U.S. Women’s Open sets up nicely at Lancaster Country Club

The U.S. Women’s Open kicks off on Thursday, marking the biggest event on the LPGA schedule and the most prestigious championship of the year for that tour. A year ago saw an interesting change, with the USGA putting the Women’s Open the week following the U.S. Open on the same golf course, and change continues to be the theme this year as the championship sets up shop at Lancaster Country Club for the first time.

What is Lancaster like? Natalie Gulbis, competing in her 14th U.S. Women’s Open, says, "It’s classic. Very different from our past few Opens at Pinehurst, Sebonack, Blackwolf Run and Oakmont, which are tricky golf courses. This course is out in front of you, and puts a premium on fairways and greens and hitting really solid shots."

Considered by some the third-best golf course in Pennsylvania behind Merion and Oakmont (some heavy company there), Lancaster is sure to be the type of test that not only brings out the best, but keeps the players happy.

"The players actually love it," Gulbis said. "It’s in perfect condition, the greens couldn’t roll any better, and the course is a little wet, which is different than (U.S. Women’s Opens) of past years."

Jim Furyk, who was born in local West Chester, Penn., told Philly.com that Lancaster is the type of course that will favor the player with the most confidence on the greens, saying, "The ladies will have a lot of putts, even from short range, that have a lot of break in them."

So now you know the 6,850 yard, par-70 course that the players will be on, but who is going to win this thing?


The favorite has to be Inbee Park. Already with three wins this season alone, including her third straight KPMG Women’s PGA Championship, Park has finished in the top 18 in every event she has played this season except the last one (Walmart NW Arkansas Championship), where she missed the cut. A winner of five of the last 12 LPGA majors, Park has eclipsed everyone else on the LPGA as the best player by a large margin, and comes in ranked fifth in greens in regulation and fourth in putts per greens in regulation (which means she hits a ton of greens and makes a ton of putts, a recipe I’m told works well in this crazy sport).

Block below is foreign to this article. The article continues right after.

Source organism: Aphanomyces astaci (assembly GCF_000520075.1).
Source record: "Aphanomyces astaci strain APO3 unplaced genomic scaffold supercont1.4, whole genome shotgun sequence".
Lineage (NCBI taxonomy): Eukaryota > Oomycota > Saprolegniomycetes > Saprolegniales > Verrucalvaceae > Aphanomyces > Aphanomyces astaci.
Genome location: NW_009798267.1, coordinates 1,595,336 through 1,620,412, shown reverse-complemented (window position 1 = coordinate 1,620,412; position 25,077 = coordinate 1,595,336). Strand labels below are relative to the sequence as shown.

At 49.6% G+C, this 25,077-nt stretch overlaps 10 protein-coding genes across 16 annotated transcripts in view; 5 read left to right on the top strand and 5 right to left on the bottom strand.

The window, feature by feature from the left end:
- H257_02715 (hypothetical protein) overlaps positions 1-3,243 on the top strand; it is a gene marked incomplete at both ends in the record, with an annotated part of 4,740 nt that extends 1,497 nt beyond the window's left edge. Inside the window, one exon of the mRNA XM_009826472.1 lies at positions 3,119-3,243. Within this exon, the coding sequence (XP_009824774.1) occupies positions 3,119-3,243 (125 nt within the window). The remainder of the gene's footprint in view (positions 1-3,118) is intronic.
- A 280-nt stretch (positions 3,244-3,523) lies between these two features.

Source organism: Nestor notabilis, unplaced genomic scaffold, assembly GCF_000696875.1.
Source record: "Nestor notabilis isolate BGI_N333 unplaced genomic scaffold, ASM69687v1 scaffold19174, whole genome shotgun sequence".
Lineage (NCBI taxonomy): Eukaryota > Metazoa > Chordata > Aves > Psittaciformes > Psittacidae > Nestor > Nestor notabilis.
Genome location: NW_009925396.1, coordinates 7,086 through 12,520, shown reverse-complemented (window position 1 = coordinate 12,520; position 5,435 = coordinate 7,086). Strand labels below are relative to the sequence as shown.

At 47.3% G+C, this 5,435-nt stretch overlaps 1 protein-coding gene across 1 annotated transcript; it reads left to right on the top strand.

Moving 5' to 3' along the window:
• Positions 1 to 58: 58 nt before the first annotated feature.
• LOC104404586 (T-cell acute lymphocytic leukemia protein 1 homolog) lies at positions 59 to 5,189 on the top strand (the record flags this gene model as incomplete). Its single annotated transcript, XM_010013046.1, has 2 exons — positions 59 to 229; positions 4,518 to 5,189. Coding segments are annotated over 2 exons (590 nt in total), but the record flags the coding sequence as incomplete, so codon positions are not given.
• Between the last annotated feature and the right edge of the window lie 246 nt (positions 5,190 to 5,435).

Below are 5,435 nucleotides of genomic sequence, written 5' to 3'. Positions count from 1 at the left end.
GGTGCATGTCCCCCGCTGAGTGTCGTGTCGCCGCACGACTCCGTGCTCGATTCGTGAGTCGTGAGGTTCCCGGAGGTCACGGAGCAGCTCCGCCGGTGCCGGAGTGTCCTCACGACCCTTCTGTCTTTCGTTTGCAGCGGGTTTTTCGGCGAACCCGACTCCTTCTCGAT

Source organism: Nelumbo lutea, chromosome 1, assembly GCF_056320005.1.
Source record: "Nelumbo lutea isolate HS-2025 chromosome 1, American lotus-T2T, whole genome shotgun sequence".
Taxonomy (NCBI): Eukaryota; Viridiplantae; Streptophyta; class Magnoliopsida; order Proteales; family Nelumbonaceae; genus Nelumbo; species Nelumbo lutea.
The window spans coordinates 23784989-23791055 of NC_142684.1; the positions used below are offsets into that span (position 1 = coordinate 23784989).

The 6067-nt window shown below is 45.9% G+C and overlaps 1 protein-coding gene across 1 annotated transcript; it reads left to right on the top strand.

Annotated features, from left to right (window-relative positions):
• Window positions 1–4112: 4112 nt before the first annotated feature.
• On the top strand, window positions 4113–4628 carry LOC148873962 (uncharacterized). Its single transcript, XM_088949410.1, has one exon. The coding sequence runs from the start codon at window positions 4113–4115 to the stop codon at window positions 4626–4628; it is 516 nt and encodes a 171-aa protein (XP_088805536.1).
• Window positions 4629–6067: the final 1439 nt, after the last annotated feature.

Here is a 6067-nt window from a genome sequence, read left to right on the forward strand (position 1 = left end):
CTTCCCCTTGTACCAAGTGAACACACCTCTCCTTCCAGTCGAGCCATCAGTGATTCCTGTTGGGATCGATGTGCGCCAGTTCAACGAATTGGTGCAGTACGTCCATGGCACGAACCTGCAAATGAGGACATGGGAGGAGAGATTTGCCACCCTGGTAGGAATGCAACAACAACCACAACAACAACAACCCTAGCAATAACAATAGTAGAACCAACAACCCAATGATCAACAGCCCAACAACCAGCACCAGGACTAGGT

Inbee is looking to add a third U.S. Women’s Open title to her trophy case, but she’ll have to outlast a host of big names, some who have been there before and some hoping to make Lancaster a first of many.

The name that gets the most buzz at these majors is Lydia Ko. It’s crazy to think, but Ko is the best player in the world, LPGA or otherwise, to not have a major title on the resume, and despite coming in one of the top-two favorites, her season has stalled since her victory at the Swinging Skirts in late April.

Stacy Lewis, one of the most consistent players over the last five years, hasn’t always played this championship the best, but her second-place finish a season ago might help with the confidence that she can win one of these.

Besides those three, names like Hyo-Joo Kim, So Yeon Ryu and Min Jee Lee should be on your radar.

Michelle Wie comes in the defending champion, but the 25-year-old is without a top-10 this season, battling all sorts of injuries that has forced her to make, as she told USA Today, "the biggest swing change of my career."

Lexi Thompson has played a lot better than Wie this year, but is still looking for her first win in 2015, with her form improving as evidenced by a third-place finish at the Women’s PGA Championship last month.

The craziest stat you’ll hear all week about the last two names comes courtesy of Alex Myers, who points out that Wie, at 25, is playing her 12th U.S. Open, while Thompson, at just 20, is playing in her ninth (!!).

If the PGA Tour is trending younger, the LPGA has been there for years.

So what should we expect this week at Lancaster? Look for the winning score to be somewhere around 3- or 4-under, and I expect players that can carry the ball a long way in the air to have some success considering the uphill landing areas off the tee on a lot of the holes.

A sneaky pick to have a good week, despite her lack of distance off the tee? Morgan Pressel. A feast-or-famine last four starts (two missed cuts, two top-5s), Pressel has four top-fives this year and has been rolling the rock great all season long. If she can focus on finding the fairway off the tee, something she surprisingly struggles with at times, I think Pressel could have a great U.S. Open and possibly get revenge for the championship she had one hand on in 2005.

All in all, it should be a great week on a traditional-style golf course that will be opening itself up to the world for the first time. Gulbis said, even in the practice rounds, "the crowds are large."

It’s one of the coolest things the LPGA has done over the last few years, with the focus on events being at a bit smaller markets in hopes of bringing out all sorts of people excited for a sporting event in their backyard.